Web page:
[Function Discovery is available for use in the following versions of Windows: Windows Server 2012, Windows 8, Windows Server 2008 R2, Windows 7, Windows Server 2008, and Windows Vista. It may be altered or unavailable in subsequent versions.]
The Plug and Play (PnP) provider is a synchronous local provider that enumerates PnP resources and responds to function instance queries for PnP devices. The PnP provider can enumerate physical PnP devices connected to the computer, virtual PnP devices, and interfaces corresponding to physical or virtual PnP devices. Any resource that is discoverable by the SetupDI API can be discovered by the PnP provider. For more information about the SetupDI API, see Device Installation Functions.
The PnP provider supports collection queries and instance queries. That means the provider supports both the IFunctionInstanceCollectionQuery::Execute and IFunctionInstanceQuery::Execute methods. Because the PnP provider is synchronous, an Execute method usually returns S_OK for a successful query. An Execute method returns E_PENDING only when a notification-only query is executed. A notification-only query is a query with the PROVIDERPNP_QUERYCONSTRAINT_NOTIFICATIONSONLY constraint applied. If a notification-only query is performed, then memory is not allocated to the IFunctionInstanceCollection pointer returned by the IFunctionInstanceCollectionQuery::Execute method and function instances are not returned.
The function instance(s) returned by a query represent the devnode corresponding to a physical device. Many devnodes implement interfaces that communicate with the device. The interfaces, in turn, implement interface nodes. These interface nodes are not normally included in the query results, even when the PROVIDERPNP_QUERYCONSTRAINT_INTERFACECLASS constraint is applied to the query. If function instance(s) corresponding to the interface node(s) must be implemented on a devnode, IFunctionInstance::QueryService must be called on a returned devnode function instance. When calling QueryService, set the guidService parameter to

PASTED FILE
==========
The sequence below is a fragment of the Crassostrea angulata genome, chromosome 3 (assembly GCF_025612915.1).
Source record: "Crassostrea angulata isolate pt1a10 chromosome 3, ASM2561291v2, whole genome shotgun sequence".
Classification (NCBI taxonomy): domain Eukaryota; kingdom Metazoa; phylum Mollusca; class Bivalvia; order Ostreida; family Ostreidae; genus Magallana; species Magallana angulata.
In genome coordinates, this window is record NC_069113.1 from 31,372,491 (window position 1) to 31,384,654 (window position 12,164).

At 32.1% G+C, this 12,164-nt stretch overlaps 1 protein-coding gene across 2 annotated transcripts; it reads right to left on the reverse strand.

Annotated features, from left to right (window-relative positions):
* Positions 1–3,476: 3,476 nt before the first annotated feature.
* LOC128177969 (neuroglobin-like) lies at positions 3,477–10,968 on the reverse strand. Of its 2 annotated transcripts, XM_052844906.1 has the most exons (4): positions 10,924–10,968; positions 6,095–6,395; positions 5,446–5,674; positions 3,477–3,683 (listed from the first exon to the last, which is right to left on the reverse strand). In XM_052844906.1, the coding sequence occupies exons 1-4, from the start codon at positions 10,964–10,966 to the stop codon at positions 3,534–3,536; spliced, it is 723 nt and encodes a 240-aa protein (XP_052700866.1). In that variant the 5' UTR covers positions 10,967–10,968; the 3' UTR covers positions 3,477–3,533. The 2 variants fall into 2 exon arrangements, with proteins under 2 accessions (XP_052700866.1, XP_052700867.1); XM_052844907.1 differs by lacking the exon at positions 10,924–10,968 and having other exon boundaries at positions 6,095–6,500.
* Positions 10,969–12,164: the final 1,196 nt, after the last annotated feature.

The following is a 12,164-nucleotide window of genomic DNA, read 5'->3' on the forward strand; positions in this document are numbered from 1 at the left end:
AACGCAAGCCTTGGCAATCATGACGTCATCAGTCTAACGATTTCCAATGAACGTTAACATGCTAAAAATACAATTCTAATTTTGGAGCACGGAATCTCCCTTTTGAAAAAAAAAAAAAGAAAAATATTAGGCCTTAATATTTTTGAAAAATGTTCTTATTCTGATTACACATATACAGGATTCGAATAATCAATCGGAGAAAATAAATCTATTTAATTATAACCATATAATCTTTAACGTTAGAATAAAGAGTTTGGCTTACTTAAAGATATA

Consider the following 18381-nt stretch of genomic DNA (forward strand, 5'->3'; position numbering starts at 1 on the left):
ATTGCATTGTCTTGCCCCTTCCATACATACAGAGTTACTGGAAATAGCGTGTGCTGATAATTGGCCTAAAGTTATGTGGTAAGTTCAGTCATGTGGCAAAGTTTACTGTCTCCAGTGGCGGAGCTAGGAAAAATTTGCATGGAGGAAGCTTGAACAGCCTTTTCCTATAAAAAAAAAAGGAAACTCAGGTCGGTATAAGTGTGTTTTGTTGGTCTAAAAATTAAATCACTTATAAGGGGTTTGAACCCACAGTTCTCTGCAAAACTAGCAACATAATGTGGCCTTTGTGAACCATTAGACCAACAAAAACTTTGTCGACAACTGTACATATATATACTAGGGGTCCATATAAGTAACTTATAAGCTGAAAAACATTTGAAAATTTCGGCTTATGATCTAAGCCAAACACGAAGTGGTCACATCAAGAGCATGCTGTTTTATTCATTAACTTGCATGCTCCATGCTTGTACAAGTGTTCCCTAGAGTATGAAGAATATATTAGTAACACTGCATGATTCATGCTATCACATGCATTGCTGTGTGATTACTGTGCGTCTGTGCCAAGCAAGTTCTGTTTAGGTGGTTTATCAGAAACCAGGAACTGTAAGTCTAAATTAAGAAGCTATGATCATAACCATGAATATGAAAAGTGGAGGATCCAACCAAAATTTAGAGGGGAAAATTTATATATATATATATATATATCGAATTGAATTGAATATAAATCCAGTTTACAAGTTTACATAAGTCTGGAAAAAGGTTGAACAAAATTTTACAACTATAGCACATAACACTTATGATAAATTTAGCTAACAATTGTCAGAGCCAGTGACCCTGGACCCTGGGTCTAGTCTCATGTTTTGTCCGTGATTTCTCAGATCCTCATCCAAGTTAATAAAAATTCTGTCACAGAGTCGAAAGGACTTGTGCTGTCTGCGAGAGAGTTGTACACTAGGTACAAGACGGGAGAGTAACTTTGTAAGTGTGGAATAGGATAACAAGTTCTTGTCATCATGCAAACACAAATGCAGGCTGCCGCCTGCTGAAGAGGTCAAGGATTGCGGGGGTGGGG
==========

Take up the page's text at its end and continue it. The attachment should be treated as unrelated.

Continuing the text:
SID_PnpProvider and set the riid parameter to
A query constraint can be added by calling IFunctionInstanceCollectionQuery::AddQueryConstraint on an IFunctionInstanceCollectionQuery object before executing the query.
The following table shows the query constraints supported by the PnP provider. The table also shows the value to pass to the pszConstraintValue parameter of the AddQueryConstraint method.
|Constraint Name||Constraint Value||Remarks|
|PROVIDERPNP_QUERYCONSTRAINT_INTERFACECLASS||The GUID of the interface, for example,
||When this constraint is specified, the query returns only devnode function instances that have corresponding interface node function instances that match the specified GUID.
Many PROVIDERPNP_QUERYCONSTRAINT_INTERFACECLASS constraints can be applied to a query. When many constraints are specified, the query returns only devnode function instances that have multiple matching interface node function instances.
|PROVIDERPNP_QUERYCONSTRAINT_NOTIFICATIONSONLY||FD_CONSTRAINTVALUE_TRUE||When this constraint is specified, an Execute method returns E_PENDING and any query results are returned to the IFunctionDiscoveryNotification interface passed to the IFunctionDiscovery::CreateInstanceCollectionQuery or the IFunctionDiscovery::CreateInstanceQuery method. A non-NULL?IFunctionDiscoveryNotification pointer must be passed to the query creation methods.
The PROVIDERPNP_QUERYCONSTRAINT_NOTIFICATIONSONLY and PROVIDERPNP_QUERYCONSTRAINT_NOTPRESENT constraints cannot be used simultaneously.
|PROVIDERPNP_QUERYCONSTRAINT_NOTPRESENT||FD_CONSTRAINTVALUE_TRUE||When this constraint is specified, the PnP provider returns both present and not present function instances.
|FD_QUERYCONSTRAINT_PROVIDERINSTANCEID||The provider instance identifier, as returned by IFunctionInstance::GetProviderInstanceID.||When this constraint is specified, the query returns the function instance matching the provider instance identifier. The function instance must be present on the system.